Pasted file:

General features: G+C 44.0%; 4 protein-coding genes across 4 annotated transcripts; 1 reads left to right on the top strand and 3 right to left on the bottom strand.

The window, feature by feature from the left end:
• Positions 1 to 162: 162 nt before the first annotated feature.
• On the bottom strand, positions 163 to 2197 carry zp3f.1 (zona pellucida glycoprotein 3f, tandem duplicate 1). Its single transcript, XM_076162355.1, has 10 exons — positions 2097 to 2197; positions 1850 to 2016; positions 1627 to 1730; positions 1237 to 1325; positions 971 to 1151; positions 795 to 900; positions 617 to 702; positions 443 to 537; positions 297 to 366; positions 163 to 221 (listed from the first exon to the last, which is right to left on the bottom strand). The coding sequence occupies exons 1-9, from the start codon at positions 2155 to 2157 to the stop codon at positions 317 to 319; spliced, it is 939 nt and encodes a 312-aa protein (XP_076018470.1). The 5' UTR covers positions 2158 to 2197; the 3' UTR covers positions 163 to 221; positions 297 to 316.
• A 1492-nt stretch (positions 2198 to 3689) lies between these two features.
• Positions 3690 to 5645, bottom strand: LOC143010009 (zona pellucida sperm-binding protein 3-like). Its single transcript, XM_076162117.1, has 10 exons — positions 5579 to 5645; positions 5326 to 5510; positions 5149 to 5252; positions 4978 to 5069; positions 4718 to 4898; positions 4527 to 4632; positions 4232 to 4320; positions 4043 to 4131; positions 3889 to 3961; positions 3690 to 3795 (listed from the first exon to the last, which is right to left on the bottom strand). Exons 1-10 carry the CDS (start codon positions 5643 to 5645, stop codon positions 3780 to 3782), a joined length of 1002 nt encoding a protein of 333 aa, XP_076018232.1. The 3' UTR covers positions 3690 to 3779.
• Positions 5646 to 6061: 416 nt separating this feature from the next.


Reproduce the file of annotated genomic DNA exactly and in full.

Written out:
General features: G+C 44.0%; 4 protein-coding genes across 4 annotated transcripts; 1 reads left to right on the top strand and 3 right to left on the bottom strand.

The window, feature by feature from the left end:
• Positions 1 to 162: 162 nt before the first annotated feature.
• On the bottom strand, positions 163 to 2197 carry zp3f.1 (zona pellucida glycoprotein 3f, tandem duplicate 1). Its single transcript, XM_076162355.1, has 10 exons — positions 2097 to 2197; positions 1850 to 2016; positions 1627 to 1730; positions 1237 to 1325; positions 971 to 1151; positions 795 to 900; positions 617 to 702; positions 443 to 537; positions 297 to 366; positions 163 to 221 (listed from the first exon to the last, which is right to left on the bottom strand). The coding sequence occupies exons 1-9, from the start codon at positions 2155 to 2157 to the stop codon at positions 317 to 319; spliced, it is 939 nt and encodes a 312-aa protein (XP_076018470.1). The 5' UTR covers positions 2158 to 2197; the 3' UTR covers positions 163 to 221; positions 297 to 316.
• A 1492-nt stretch (positions 2198 to 3689) lies between these two features.
• Positions 3690 to 5645, bottom strand: LOC143010009 (zona pellucida sperm-binding protein 3-like). Its single transcript, XM_076162117.1, has 10 exons — positions 5579 to 5645; positions 5326 to 5510; positions 5149 to 5252; positions 4978 to 5069; positions 4718 to 4898; positions 4527 to 4632; positions 4232 to 4320; positions 4043 to 4131; positions 3889 to 3961; positions 3690 to 3795 (listed from the first exon to the last, which is right to left on the bottom strand). Exons 1-10 carry the CDS (start codon positions 5643 to 5645, stop codon positions 3780 to 3782), a joined length of 1002 nt encoding a protein of 333 aa, XP_076018232.1. The 3' UTR covers positions 3690 to 3779.
• Positions 5646 to 6061: 416 nt separating this feature from the next.